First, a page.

Network: Card-1: Intel Ethernet Connection (2) I218-V driver: e1000e ver: 2.3.2-k port: f040 bus-ID: 00:19.0
IF: eth0 state: down mac: <filter>
Card-2: Atheros AR9271 802.11n driver: ath9k_htc usb-ID: 0cf3:9271
IF: wlan0 state: up mac: <filter>
Drives: HDD Total Size: 250.1GB (8.5% used) 1: id: /dev/sda model: WDC_WD2500AAKX size: 250.1GB
Partition: ID: / size: 33G used: 20G (65%) fs: ext4 ID: swap-1 size: 8.52GB used: 0.00GB (0%) fs: swap
RAID: No RAID devices detected - /proc/mdstat and md_mod kernel raid module present
Sensors: System Temperatures: cpu: 56.0C mobo: N/A
Fan Speeds (in rpm): cpu: N/A
Info: Processes: 166 Uptime: 1:55 Memory: 2563.7/7920.9MB Runlevel: 2 Gcc sys: 4.8.4 Client: Shell inxi: 1.8.4

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Re: Why is Mint (and desktop Linux in general) so cumbersome

Post by MtnDewManiac » Fri Jun 19, 2015 1:41 am

Raident wrote:Why is Mint (and desktop Linux in general) so cumbersome?
It isn't.
Raident wrote:- Keyboard and (especially) mouse lag when the system is under 100% CPU load - Windows and OS X have long since figured out that the keyboard and mouse are the most important parts of the system and should always be given top priority regardless of whatever else is going on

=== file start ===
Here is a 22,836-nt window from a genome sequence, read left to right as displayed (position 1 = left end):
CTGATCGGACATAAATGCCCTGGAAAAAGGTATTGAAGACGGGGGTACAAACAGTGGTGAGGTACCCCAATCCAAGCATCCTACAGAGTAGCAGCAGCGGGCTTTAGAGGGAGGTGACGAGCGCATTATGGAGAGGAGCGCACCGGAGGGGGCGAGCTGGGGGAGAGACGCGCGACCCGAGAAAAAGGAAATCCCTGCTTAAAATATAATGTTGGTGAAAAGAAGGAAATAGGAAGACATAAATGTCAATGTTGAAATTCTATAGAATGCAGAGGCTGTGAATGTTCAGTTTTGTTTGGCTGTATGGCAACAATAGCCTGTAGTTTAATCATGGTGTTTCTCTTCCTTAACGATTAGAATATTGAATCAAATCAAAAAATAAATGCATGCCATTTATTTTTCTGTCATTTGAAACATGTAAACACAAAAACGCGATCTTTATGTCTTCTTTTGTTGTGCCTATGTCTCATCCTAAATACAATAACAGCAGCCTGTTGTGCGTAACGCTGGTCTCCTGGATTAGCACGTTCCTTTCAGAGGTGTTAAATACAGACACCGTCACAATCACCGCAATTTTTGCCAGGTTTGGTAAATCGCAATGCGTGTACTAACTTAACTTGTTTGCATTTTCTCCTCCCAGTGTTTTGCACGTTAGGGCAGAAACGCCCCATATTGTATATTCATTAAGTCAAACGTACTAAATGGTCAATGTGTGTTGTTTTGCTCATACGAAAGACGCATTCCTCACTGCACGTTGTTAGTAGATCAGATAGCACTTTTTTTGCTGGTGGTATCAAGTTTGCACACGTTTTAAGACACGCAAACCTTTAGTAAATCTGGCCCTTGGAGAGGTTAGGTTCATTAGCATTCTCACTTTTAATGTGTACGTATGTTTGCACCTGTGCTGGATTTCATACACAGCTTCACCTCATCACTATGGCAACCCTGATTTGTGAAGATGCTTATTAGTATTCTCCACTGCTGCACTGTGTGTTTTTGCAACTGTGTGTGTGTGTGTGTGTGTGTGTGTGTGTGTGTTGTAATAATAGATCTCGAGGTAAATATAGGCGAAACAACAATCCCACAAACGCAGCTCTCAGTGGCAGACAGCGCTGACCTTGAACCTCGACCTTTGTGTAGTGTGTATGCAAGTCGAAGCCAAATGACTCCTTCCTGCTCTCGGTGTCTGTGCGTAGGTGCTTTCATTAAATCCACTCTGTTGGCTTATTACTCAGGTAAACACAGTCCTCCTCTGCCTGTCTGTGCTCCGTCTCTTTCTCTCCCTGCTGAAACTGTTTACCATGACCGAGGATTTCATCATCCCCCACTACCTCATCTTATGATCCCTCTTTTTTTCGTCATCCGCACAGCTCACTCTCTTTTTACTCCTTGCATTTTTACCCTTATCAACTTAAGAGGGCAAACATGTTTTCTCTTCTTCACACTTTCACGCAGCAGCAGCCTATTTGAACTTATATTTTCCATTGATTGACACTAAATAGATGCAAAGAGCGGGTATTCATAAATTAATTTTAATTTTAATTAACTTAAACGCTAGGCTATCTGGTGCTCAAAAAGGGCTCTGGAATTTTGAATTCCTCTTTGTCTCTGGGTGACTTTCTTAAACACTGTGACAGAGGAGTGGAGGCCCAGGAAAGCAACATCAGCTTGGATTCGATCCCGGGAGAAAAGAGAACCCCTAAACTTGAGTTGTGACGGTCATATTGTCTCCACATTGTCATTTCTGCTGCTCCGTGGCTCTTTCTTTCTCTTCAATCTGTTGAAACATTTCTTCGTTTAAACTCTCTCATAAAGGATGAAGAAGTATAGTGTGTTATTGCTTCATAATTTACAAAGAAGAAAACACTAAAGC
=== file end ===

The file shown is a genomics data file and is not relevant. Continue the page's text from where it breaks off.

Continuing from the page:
I guess that all depends on just what exactly the work is that is running the CPU at 100%. Most folks want their work to finish as quickly as is feasible... Meaning that wasting cycles so that the user can veg out watching YouTube videos is contraindicated. Now... It's all relative, I guess. If, instead of doing something important, your CPU is hammered by ripping a DVD into an easily-uploadable format or the like, then I suppose that you might not consider it to be of earth-shaking importance - in which case, learn to restrict CPU cycles on a per-process basis. Or switch to a "Dumb User" OS, such as one of Microsoft's, where it is assumed that the user cannot be trusted to decide what is best for himself/herself and must have it all done for him/her.
Raident wrote:- The cursor doesn't really reflect what's actually going on. A lot of the time, the spinning ball stays even after the program in question has obviously completed whatever operation it was doing a long time ago.
That one actually sounds like a bug. File a bug report instead of just griping about it and there's a good chance that it'll be fixed. I recently griped about something I noticed in Xfce 4.12. Then I realized what an idiot I looked like, just b*tching and moaning about something that annoyed me instead of actually, you know... trying to help. The developer dropped a fix the next day. Or you could just keep on griping and NOT file a bug report. That way you'll continue to have something to complain about, I guess.
Raident wrote:- Some part of the desktop stack crashes once every few weeks, sending me back to the login screen - yes, the underlying OS is super stable, but what good does that do me if I'm still losing all of my running programs anyway?